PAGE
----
4 Replies Latest reply: Sep 22, 2013 10:35 PM by petersimmons RSS

    Number of detections in DAT file




      as of today, the VSE DAT file (version 7175) says it includes 668,629 detections.

      However, when exported to a text file using CSSCAN.EXE -virlist, the full list only has 108,634 items (including variants).

      Am I missing something?






      [Partial output]


      CommonShell Command Line Scanner Lite (VSCORE.


      Engine Version     : 5600.1067

      Engine Load Time   : 3760 milliseconds

      AV     DAT Version : 7175.0000   668629 detections   Built 22 August 2013


      Extra DAT          : 0 detections


      Please wait ... retrieving list of names from the Anti-Virus DAT

                1C/Tanga                      Virus

                1down3up                      Trojan

                4ArcadePBar                   Unwanted Object

                7AdPower                      Unwanted Object


        • 1. Re: Number of detections in DAT file

          Anyone? Actually, I'm quite surprised that this question was never asked before.

          • 2. Re: Number of detections in DAT file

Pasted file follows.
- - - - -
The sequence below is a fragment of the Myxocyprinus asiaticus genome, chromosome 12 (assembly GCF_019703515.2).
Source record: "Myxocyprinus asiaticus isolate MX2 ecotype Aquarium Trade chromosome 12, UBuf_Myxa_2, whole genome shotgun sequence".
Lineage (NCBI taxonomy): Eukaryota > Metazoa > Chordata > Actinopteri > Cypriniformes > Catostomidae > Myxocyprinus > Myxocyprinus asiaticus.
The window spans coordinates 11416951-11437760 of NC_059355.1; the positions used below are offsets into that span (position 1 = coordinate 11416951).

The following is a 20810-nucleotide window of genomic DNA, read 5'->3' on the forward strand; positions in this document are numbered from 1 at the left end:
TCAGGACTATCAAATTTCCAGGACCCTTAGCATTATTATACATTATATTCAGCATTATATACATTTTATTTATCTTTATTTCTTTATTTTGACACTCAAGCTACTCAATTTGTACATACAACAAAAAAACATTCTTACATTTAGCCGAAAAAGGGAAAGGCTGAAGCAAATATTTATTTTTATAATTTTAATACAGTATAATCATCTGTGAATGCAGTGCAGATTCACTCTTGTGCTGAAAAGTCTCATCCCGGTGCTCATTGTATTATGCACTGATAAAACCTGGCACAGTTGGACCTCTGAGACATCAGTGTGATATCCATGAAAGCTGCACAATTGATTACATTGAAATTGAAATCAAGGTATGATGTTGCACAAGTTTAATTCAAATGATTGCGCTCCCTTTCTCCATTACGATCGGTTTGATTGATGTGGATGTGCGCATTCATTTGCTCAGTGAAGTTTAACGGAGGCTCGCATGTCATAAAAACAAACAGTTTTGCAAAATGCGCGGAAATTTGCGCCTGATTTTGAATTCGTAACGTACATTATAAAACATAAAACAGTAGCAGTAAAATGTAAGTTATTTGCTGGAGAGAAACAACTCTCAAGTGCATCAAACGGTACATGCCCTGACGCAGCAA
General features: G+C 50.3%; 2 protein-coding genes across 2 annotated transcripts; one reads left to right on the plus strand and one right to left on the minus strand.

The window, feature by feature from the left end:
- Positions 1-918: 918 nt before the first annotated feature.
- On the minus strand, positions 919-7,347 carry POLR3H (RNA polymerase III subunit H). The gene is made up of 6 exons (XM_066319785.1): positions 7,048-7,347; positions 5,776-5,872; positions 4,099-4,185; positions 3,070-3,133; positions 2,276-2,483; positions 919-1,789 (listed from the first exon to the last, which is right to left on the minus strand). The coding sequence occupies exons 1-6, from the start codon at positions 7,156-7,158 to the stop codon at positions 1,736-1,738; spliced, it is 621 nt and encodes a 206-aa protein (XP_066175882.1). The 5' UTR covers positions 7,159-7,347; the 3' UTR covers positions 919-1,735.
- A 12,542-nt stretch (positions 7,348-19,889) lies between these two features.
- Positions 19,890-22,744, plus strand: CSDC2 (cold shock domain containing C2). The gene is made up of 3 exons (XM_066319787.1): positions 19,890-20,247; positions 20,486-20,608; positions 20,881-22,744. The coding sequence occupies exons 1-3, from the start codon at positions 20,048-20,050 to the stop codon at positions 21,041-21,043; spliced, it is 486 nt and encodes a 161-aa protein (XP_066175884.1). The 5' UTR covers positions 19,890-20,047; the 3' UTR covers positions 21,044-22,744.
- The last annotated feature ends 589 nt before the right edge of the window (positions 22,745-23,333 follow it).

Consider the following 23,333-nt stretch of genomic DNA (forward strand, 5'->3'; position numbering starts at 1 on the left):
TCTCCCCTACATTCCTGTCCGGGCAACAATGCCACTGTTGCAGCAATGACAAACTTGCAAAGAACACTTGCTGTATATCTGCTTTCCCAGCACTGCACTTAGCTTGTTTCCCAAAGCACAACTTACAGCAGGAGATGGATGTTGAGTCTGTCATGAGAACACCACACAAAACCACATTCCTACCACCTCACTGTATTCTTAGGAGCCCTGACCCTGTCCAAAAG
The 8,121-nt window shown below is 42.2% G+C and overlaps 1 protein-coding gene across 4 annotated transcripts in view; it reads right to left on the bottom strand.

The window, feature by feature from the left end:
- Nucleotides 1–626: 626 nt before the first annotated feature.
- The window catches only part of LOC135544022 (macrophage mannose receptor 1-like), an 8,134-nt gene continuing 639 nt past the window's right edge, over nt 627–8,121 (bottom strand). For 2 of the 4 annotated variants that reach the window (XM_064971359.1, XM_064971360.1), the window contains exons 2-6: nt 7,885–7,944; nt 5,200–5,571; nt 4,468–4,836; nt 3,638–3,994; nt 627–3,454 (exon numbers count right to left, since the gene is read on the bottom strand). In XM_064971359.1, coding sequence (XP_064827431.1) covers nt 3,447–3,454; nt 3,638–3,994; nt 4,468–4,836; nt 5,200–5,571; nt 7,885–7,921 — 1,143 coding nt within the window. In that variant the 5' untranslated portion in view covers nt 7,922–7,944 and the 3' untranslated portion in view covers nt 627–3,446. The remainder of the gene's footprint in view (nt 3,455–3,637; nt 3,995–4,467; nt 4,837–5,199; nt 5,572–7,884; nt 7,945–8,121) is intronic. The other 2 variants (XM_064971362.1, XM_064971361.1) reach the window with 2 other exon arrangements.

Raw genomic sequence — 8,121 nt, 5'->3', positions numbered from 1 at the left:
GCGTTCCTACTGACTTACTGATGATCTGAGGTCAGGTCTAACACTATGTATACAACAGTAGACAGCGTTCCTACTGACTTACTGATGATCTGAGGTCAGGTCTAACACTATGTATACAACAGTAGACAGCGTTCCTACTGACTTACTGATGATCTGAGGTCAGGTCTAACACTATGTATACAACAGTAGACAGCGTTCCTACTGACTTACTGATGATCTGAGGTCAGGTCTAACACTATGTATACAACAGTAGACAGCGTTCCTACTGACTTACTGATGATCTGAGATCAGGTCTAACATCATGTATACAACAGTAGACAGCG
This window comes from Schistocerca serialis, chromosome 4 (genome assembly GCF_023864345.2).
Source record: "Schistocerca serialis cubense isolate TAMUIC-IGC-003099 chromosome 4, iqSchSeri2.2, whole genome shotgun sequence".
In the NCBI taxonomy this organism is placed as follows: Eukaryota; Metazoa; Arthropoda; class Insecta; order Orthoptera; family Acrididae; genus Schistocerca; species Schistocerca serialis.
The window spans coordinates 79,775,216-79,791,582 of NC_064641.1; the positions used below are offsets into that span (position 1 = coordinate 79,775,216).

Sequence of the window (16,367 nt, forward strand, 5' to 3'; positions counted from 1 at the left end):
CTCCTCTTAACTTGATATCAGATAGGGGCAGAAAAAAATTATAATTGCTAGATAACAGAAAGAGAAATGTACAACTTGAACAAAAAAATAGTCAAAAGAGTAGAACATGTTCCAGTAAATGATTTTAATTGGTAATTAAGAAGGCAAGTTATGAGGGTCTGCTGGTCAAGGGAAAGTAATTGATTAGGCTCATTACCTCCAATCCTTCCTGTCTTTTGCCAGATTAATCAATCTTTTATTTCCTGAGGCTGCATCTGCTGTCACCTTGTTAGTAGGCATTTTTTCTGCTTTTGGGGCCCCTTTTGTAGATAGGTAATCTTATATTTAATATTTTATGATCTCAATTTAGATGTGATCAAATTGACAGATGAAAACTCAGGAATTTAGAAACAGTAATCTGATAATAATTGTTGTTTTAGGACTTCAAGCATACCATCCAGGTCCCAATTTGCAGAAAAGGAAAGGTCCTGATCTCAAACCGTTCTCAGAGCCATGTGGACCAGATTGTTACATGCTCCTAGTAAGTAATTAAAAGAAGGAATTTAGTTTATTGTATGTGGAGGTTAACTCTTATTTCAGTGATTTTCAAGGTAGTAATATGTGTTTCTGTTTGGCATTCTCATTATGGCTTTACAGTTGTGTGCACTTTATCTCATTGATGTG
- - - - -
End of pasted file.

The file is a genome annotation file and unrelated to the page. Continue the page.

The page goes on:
It's not a list of viruses, but a list of drivers so the number isn't a good representation of how many pieces of malware that the DAT's have in place.  Drivers have many detections.

            • 3. Re: Number of detections in DAT file

              Thanks for the explanation, appreciated.

              • 4. Re: Number of detections in DAT file

                It doesn't match viruses. We use it against a zoo filled with samples that number in excess of 50 million. Maybe even north of 100 million. I haven't seen accurate numbers lately (and they inflate by tens of thousands per day). The current DAT files are proof against that large corpus of viruses AND the fingerprints of stuff within GTI.


                On a side note trying to accurately measure the quantity of viruses is very troublesome. Do you measure files? Samples? Names? Categories? Types? Fingerprints? For example, we can write protection against something we don't have a sample for. We have samples but that doesn't include all variations. And certainly you can have a single virus attach itself to multiple files thereby creating new "samples". We had trouble figuring out these numbers back when we had 50K samples (circa 2005). Now we see that much in a single day.


                You ask an academically interesting question. The answer isn't easy and requires a lot of explanation. Even if you get an answer I'm not sure how useful it is to compare to anything else.